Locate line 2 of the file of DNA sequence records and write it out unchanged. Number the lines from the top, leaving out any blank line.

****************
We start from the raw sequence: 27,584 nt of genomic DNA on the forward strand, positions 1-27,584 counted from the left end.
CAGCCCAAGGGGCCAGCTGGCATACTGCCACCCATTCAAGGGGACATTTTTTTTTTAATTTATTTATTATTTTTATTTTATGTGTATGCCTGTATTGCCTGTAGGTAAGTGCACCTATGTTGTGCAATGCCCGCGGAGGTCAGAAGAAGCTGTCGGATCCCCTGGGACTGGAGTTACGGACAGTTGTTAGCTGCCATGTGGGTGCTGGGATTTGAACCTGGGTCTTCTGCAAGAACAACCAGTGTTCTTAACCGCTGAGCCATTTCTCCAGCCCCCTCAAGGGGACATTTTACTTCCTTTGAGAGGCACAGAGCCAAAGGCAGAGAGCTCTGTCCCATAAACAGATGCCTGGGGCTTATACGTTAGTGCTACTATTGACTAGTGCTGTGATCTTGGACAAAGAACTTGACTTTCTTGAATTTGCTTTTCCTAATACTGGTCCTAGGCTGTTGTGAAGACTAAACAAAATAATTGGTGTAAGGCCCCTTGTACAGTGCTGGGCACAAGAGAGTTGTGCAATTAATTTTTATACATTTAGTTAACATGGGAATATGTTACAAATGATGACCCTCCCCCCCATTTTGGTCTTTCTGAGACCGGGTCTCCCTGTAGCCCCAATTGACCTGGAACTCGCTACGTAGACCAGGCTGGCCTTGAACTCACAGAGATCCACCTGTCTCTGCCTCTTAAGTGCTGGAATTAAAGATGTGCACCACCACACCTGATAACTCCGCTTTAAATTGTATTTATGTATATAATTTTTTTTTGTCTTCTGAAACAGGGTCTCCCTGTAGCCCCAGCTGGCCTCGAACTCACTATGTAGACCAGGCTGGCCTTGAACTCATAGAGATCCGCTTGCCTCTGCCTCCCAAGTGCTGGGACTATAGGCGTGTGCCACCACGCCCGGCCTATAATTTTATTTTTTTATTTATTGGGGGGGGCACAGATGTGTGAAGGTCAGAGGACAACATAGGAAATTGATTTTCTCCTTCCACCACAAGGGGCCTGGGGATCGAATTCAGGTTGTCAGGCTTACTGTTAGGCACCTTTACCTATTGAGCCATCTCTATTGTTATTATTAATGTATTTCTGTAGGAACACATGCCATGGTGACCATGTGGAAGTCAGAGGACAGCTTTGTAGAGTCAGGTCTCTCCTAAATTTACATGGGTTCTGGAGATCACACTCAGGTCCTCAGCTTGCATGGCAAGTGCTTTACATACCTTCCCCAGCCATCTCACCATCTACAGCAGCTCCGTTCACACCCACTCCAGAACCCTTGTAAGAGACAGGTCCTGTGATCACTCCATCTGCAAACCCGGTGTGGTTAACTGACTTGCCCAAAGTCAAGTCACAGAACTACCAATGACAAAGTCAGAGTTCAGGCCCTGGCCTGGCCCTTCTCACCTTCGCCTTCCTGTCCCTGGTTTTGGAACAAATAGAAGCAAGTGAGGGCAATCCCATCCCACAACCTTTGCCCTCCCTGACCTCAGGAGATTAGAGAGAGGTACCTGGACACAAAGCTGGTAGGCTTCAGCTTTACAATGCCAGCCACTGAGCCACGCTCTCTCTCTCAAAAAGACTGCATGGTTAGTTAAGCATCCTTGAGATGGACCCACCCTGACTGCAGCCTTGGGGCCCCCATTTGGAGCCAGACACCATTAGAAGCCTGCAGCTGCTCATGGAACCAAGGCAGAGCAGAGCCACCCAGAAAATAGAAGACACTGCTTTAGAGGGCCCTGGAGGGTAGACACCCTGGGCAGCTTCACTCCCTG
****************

CAGCCCAAGGGGCCAGCTGGCATACTGCCACCCATTCAAGGGGACATTTTTTTTTTAATTTATTTATTATTTTTATTTTATGTGTATGCCTGTATTGCCTGTAGGTAAGTGCACCTATGTTGTGCAATGCCCGCGGAGGTCAGAAGAAGCTGTCGGATCCCCTGGGACTGGAGTTACGGACAGTTGTTAGCTGCCATGTGGGTGCTGGGATTTGAACCTGGGTCTTCTGCAAGAACAACCAGTGTTCTTAACCGCTGAGCCATTTCTCCAGCCCCCTCAAGGGGACATTTTACTTCCTTTGAGAGGCACAGAGCCAAAGGCAGAGAGCTCTGTCCCATAAACAGATGCCTGGGGCTTATACGTTAGTGCTACTATTGACTAGTGCTGTGATCTTGGACAAAGAACTTGACTTTCTTGAATTTGCTTTTCCTAATACTGGTCCTAGGCTGTTGTGAAGACTAAACAAAATAATTGGTGTAAGGCCCCTTGTACAGTGCTGGGCACAAGAGAGTTGTGCAATTAATTTTTATACATTTAGTTAACATGGGAATATGTTACAAATGATGACCCTCCCCCCCATTTTGGTCTTTCTGAGACCGGGTCTCCCTGTAGCCCCAATTGACCTGGAACTCGCTACGTAGACCAGGCTGGCCTTGAACTCACAGAGATCCACCTGTCTCTGCCTCTTAAGTGCTGGAATTAAAGATGTGCACCACCACACCTGATAACTCCGCTTTAAATTGTATTTATGTATATAATTTTTTTTTGTCTTCTGAAACAGGGTCTCCCTGTAGCCCCAGCTGGCCTCGAACTCACTATGTAGACCAGGCTGGCCTTGAACTCATAGAGATCCGCTTGCCTCTGCCTCCCAAGTGCTGGGACTATAGGCGTGTGCCACCACGCCCGGCCTATAATTTTATTTTTTTATTTATTGGGGGGGGCACAGATGTGTGAAGGTCAGAGGACAACATAGGAAATTGATTTTCTCCTTCCACCACAAGGGGCCTGGGGATCGAATTCAGGTTGTCAGGCTTACTGTTAGGCACCTTTACCTATTGAGCCATCTCTATTGTTATTATTAATGTATTTCTGTAGGAACACATGCCATGGTGACCATGTGGAAGTCAGAGGACAGCTTTGTAGAGTCAGGTCTCTCCTAAATTTACATGGGTTCTGGAGATCACACTCAGGTCCTCAGCTTGCATGGCAAGTGCTTTACATACCTTCCCCAGCCATCTCACCATCTACAGCAGCTCCGTTCACACCCACTCCAGAACCCTTGTAAGAGACAGGTCCTGTGATCACTCCATCTGCAAACCCGGTGTGGTTAACTGACTTGCCCAAAGTCAAGTCACAGAACTACCAATGACAAAGTCAGAGTTCAGGCCCTGGCCTGGCCCTTCTCACCTTCGCCTTCCTGTCCCTGGTTTTGGAACAAATAGAAGCAAGTGAGGGCAATCCCATCCCACAACCTTTGCCCTCCCTGACCTCAGGAGATTAGAGAGAGGTACCTGGACACAAAGCTGGTAGGCTTCAGCTTTACAATGCCAGCCACTGAGCCACGCTCTCTCTCTCAAAAAGACTGCATGGTTAGTTAAGCATCCTTGAGATGGACCCACCCTGACTGCAGCCTTGGGGCCCCCATTTGGAGCCAGACACCATTAGAAGCCTGCAGCTGCTCATGGAACCAAGGCAGAGCAGAGCCACCCAGAAAATAGAAGACACTGCTTTAGAGGGCCCTGGAGGGTAGACACCCTGGGCAGCTTCACTCCCTG